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What you need to know for 07/22/2017

New safety guidelines limit contact in Pop Warner football

New safety guidelines limit contact in Pop Warner football

The action at Pop Warner football practices is lower-impact this season. In an attempt to prevent co

The action at Pop Warner football practices is lower-impact this season. In an attempt to prevent concussions, the national youth sport organization announced rule changes in June that limit contact during practices.

As teams begin to take to the field, response to the less-aggressive practice approach has been positive.

Pop Warner’s new rules ban full-speed, head-on blocking or tackling drills involving players more than three yards apart. They also limit contact drills to 40 minutes per practice or no more than one-third of the total weekly practice time.

The organization, officially known as Pop Warner Little Scholars, provides football programs for children ages 5 to 15.

It already had a rule in place that prohibits what are considered unsafe blocking and tackling techniques, including chop blocking and spearing.

The latest rules were spurred by the results of a Virginia Tech research project on head contact in youth-level players, said Jon Butler, Pop Warner’s executive director.

“The head researcher said in his notes that about 95 percent of the contacts are like an aggressive pillow fight at that age, but 5 percent are of concern. And the two areas of greatest concern from their research were the amount of hits to the head and second of all, full-speed head-on drills, so our two new rules specifically address those two issues,” he said.

The number of concussions Pop Warner players receive are tracked through the organiz­ation’s insurance company. Those numbers are very low, Butler said.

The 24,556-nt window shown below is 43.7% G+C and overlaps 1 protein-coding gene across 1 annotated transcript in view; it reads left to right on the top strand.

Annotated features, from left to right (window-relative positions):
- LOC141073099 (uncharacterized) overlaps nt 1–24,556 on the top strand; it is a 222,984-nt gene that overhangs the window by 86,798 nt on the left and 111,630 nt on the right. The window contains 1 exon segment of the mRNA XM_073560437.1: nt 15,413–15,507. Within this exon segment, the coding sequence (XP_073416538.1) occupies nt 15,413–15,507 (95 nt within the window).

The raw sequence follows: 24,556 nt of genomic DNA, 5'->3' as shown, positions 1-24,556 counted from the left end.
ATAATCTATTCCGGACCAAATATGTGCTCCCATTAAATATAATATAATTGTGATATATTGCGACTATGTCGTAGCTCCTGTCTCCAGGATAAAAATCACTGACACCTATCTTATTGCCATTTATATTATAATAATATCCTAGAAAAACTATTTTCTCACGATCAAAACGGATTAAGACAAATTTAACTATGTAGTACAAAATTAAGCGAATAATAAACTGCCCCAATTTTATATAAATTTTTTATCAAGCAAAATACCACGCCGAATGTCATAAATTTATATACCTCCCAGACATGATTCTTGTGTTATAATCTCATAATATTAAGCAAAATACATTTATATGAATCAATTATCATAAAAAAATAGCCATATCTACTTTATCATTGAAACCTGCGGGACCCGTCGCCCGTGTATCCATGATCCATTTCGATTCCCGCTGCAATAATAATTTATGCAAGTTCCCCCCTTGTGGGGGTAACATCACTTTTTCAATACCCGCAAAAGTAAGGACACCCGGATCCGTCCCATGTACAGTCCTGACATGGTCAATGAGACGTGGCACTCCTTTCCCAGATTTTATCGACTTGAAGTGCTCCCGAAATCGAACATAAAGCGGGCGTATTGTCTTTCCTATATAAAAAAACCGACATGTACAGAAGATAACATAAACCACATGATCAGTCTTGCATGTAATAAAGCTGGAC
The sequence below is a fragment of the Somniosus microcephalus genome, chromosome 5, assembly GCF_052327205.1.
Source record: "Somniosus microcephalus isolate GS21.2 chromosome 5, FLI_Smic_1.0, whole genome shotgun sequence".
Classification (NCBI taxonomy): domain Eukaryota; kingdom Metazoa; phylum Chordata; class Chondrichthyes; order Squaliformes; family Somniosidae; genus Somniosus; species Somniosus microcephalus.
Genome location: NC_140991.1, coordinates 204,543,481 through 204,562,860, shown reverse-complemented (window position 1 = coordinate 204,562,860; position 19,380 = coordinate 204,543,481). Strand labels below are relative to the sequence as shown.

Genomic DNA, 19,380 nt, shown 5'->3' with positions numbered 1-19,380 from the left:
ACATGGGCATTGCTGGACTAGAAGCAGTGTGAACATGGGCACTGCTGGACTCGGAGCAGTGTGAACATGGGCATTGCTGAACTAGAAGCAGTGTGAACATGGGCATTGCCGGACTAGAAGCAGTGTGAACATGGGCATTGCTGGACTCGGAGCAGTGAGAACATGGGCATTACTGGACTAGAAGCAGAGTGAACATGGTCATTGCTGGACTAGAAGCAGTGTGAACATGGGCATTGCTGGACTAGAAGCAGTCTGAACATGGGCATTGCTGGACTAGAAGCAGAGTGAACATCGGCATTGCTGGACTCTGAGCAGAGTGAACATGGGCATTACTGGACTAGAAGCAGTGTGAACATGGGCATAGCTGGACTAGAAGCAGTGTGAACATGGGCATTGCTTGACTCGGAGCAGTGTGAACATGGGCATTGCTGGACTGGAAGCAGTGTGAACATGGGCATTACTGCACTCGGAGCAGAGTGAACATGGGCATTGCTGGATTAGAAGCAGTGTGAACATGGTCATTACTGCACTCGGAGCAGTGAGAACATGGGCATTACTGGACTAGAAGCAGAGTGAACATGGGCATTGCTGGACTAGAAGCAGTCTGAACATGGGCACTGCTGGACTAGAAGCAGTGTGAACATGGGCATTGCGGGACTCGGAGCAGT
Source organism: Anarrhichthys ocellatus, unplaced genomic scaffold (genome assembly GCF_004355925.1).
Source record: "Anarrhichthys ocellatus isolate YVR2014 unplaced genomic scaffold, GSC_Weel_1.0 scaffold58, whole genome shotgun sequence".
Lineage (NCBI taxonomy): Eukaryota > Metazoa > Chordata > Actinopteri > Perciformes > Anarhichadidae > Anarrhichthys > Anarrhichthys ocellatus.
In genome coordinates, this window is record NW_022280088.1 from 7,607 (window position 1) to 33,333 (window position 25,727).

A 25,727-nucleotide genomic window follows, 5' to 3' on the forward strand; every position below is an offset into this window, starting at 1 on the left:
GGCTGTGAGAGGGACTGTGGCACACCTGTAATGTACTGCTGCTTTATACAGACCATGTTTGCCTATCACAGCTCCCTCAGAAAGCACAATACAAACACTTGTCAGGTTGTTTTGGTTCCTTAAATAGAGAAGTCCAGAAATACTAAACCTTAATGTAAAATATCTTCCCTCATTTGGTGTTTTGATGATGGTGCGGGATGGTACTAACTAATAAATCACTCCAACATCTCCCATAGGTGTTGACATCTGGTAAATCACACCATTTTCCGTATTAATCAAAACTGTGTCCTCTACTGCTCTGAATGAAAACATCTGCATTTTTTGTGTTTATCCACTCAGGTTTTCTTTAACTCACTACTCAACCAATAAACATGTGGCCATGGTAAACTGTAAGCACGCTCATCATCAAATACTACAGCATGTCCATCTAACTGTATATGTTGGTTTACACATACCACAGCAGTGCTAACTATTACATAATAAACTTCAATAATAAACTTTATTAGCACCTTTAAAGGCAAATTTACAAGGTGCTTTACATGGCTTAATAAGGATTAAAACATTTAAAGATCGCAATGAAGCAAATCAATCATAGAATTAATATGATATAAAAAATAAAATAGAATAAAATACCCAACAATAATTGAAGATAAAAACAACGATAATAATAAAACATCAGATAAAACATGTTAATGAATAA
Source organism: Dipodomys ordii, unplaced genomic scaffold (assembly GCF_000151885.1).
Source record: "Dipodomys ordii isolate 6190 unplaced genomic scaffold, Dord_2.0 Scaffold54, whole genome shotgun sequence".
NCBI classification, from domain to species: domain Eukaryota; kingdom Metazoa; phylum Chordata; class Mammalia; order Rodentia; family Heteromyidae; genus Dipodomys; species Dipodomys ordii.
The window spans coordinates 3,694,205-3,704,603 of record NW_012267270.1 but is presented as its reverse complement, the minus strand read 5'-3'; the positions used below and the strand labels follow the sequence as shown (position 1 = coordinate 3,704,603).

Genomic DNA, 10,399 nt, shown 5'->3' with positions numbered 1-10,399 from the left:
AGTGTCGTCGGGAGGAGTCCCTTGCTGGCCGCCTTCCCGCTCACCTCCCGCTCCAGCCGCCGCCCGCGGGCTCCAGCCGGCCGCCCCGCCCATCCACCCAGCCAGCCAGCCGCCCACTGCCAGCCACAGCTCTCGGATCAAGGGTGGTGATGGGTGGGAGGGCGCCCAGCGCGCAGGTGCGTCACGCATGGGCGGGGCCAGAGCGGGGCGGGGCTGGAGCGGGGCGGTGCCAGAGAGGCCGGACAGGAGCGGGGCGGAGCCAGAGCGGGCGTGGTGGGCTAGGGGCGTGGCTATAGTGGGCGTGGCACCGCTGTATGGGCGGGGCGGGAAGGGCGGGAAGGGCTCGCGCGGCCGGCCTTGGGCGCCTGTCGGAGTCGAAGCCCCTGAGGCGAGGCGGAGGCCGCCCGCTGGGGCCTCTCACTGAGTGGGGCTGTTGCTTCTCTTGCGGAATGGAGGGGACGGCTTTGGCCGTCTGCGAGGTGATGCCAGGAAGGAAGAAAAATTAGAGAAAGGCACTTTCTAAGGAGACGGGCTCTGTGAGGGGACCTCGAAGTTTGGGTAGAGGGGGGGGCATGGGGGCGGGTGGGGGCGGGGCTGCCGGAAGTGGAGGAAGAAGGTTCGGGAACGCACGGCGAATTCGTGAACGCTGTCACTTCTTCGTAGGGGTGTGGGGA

John Pezzulo, doctor of osteopathic medicine at Scotia-Glenville Family Medicine, said every concussion is of great concern.

“The old fashioned-days of ‘you get your bell rung’ and you’re OK and you go back to play are scary. And there’s a lot of science behind the fact that even a mild concussion is a very serious brain injury, and the symptoms are not to be taken lightly,” he said.

Short-term symptoms of a concussion can include chronic headaches, amnesia, difficulty concentrating and mood disturbances like depression or anxiety. Long-term consequences can be permanent brain damage or even death.

Scotia-Glenville Family Medicine doctors serve as school physicians for the Scotia-Glenville and Ballston Spa school districts. The doctors have a formal policy that helps recognize an injured student-athlete and a protocol that has to be followed before the student can return to play.

Pezzulo said he sees lots of young football players come in with concussions.

Brain injuries aren’t all caused by a single, severe blow to the head, he pointed out.

“Over the past several years, there’s a lot of new research going into head injuries and because of that, they’re finding [evidence] of chronic and permanent damage, and it can stem back not to just one major hit but a compilation of multiple small hits,” Pezzulo said.

Children are at greater risk for long-term damage from multiple, small hits than adults are, he noted.

Pop Warner’s reduced focus on contact drills should not only help to keep players safe, but should also lead to improved skills, said Joe Lucas, president of Saratoga Pop Warner.

“I think it will help the kids out because I think we’ll be able to spend more time teaching proper tackling techniques on how to avoid concussions and head-to-head collisions,” Lucas said.

Michael Gibson, vice president of Schenec­tady-Belmont Pop Warner, said the new rules are a good proactive measure.

“There’s no reason kids should be running at each other at top speed, smashing into each other head-first anyway, especially in practice,” he said.

But the new rules won’t do anything to help prevent concussions during actual games, Gibson cautioned.

“In games, there’s going to be head-on col­lisions, only because you’re playing offense-defense, the guy’s running at you, not away from you. Nine times out of 10, he’s running at you during the game,” he said.

Lucas said he believes the new rules, over time, could help to make the entire sport safer.

“They are kids. As they grow up and they grow older and older, then you know what? They can hit each other a little bit more,” he said. “But right now, let’s go out and have some fun, and let’s teach these kids how to play properly, and if they start learning now, at such a young age, what to do and how to tackle properly and watch the head-to-head contact, that can help everybody down the line from high school football to college football to the pros football because eventually some of these kids will make it to the NFL, hopefully.”

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